The I Ching, as suggested by its translated title The Book of Changes, is about theories of change. The Chinese ideogram for I literally means change, and this pertains to everything in the universe. I am no different. When I’m in a new situation my methods and concerns change with that environment; the work Century with Mushroom Clouds reflects this shift when I moved to America. I felt that the mushroom cloud was one of the most important symbols of the twentieth century. After the destruction of Hiroshima and Nagasaki, military use of nuclear technology continued in the form of a “deterrent” or threat. In a sense the mushroom cloud became increasingly conceptual, rather than real, as time went on. It becomes like the Great Wall of China because, practically speaking, the Wall doesn’t really keep the enemy out. Once you climb over the wall, no matter how long it is, you’ve gotten across. But strategically and politically it’s extremely important to have this thing there. Displaying power, imposing power, is extremely important. For the first “mushroom cloud” explosions I made when I came to the States, I used the cardboard tubes inside a roll of fax paper and some gunpowder I bought in Chinatown. These works showed me that it’s really not about physical size, but the precision of one’s perspective and focus.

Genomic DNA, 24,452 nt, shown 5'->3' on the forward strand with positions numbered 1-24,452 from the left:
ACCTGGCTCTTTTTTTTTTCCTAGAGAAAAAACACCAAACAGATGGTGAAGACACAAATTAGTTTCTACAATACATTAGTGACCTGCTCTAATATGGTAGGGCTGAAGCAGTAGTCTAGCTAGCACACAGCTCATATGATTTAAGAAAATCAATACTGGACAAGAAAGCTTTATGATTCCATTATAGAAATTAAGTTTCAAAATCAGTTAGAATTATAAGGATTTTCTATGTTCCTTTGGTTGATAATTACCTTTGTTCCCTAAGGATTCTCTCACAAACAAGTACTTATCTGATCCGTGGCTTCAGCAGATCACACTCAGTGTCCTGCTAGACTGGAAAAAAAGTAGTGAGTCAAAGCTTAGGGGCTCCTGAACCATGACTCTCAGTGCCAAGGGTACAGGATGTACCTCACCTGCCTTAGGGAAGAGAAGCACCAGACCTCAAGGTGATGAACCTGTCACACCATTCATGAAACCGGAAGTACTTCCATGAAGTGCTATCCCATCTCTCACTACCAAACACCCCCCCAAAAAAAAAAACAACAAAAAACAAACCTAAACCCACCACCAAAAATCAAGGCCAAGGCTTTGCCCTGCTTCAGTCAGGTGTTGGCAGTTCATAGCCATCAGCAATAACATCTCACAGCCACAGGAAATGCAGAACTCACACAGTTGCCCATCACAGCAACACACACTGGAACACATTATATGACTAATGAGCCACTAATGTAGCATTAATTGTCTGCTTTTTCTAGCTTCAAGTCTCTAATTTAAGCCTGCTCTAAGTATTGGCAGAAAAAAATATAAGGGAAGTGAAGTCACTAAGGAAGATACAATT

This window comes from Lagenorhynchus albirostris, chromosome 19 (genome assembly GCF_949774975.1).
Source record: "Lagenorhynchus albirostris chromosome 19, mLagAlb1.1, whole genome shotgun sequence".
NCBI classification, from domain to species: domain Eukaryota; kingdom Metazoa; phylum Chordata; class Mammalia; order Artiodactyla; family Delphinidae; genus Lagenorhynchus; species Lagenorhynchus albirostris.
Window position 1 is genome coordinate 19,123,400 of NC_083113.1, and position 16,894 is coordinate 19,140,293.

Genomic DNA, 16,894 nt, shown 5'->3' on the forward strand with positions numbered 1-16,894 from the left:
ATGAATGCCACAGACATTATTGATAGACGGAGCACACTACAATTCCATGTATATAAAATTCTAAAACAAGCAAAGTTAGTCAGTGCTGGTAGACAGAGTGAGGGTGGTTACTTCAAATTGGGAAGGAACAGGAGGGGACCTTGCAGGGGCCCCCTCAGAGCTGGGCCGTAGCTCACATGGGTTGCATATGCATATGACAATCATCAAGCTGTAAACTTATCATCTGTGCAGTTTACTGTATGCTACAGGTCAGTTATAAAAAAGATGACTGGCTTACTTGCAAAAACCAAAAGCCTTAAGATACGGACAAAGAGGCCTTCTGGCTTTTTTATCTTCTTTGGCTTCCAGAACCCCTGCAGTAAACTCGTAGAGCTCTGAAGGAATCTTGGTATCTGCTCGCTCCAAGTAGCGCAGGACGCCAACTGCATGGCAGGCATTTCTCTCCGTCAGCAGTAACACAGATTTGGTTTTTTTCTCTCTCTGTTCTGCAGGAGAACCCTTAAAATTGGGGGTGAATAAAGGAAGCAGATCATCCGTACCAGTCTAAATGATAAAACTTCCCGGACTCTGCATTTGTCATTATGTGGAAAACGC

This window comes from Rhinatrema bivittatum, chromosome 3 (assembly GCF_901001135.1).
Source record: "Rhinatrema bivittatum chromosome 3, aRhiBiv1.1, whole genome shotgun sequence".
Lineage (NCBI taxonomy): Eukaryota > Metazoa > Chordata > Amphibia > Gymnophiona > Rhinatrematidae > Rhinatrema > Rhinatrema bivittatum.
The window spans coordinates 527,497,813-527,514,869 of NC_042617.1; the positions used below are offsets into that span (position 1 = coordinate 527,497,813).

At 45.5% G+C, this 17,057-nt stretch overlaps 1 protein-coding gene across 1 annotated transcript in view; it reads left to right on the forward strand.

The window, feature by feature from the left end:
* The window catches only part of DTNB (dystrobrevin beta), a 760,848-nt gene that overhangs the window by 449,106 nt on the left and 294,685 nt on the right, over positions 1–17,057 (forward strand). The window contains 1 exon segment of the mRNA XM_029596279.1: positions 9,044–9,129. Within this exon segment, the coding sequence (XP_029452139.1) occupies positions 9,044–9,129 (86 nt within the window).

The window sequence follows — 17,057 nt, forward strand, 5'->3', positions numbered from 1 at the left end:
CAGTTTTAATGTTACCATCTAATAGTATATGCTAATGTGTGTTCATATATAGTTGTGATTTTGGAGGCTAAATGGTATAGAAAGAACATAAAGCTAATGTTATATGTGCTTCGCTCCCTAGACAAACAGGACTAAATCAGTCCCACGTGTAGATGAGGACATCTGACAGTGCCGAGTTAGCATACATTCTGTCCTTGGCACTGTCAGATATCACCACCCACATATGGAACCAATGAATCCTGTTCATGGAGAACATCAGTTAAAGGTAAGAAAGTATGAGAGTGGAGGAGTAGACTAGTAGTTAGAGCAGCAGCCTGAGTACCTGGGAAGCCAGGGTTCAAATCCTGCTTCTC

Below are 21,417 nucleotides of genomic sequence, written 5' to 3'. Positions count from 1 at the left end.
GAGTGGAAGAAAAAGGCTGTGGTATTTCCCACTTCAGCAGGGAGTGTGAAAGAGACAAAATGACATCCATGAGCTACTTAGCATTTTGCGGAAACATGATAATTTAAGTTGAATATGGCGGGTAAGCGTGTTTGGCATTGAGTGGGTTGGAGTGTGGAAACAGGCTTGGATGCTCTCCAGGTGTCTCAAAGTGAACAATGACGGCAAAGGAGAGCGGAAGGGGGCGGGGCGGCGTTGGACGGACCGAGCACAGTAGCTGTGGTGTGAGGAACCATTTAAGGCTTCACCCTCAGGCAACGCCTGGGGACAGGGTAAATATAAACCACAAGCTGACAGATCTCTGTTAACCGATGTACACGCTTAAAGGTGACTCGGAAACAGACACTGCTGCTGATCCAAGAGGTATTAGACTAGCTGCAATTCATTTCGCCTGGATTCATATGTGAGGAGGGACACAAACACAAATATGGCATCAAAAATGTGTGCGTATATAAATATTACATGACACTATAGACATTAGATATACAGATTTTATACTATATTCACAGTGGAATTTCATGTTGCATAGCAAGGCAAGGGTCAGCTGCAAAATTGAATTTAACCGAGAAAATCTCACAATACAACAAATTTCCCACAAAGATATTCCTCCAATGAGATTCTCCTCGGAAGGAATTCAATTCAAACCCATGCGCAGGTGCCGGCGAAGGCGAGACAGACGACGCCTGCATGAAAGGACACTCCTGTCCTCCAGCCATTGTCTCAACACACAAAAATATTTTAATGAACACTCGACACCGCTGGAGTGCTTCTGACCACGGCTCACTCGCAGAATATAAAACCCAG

Then came Cry Dragon/Cry Wolf: The Ark of Genghis Khan, a relatively large-scale work for my first US museum exhibition (“The Hugo Boss Prize 1996,” Solomon R. Guggenheim Museum, SoHo, New York). The work retraced backwards the journey of Marco Polo, the first Westerner to visit the East and return with tales of his travels. Here someone from the East came to the West, like Genghis Khan. At the time of the exhibition the Asian economy was very prosperous and China was just emerging as a new world power. There was some concern expressed by the American media that Asia might take over as the leading world power in the twenty-first century, reflected in the front cover news stories of magazines like Time and Newsweek. Often the dragon was used as a symbol of China and its assertion of power in relation to the West. Of course the title of this work is taken from the story “The Boy Who Cried Wolf,” using a play on words to suggest it might be a dragon that’s coming instead of the wolf, and that it may arrive when you’re least prepared. Of course the East thought that its time of world dominance had finally arrived, but I felt this assertion was a bit premature, exaggerated and arrogant.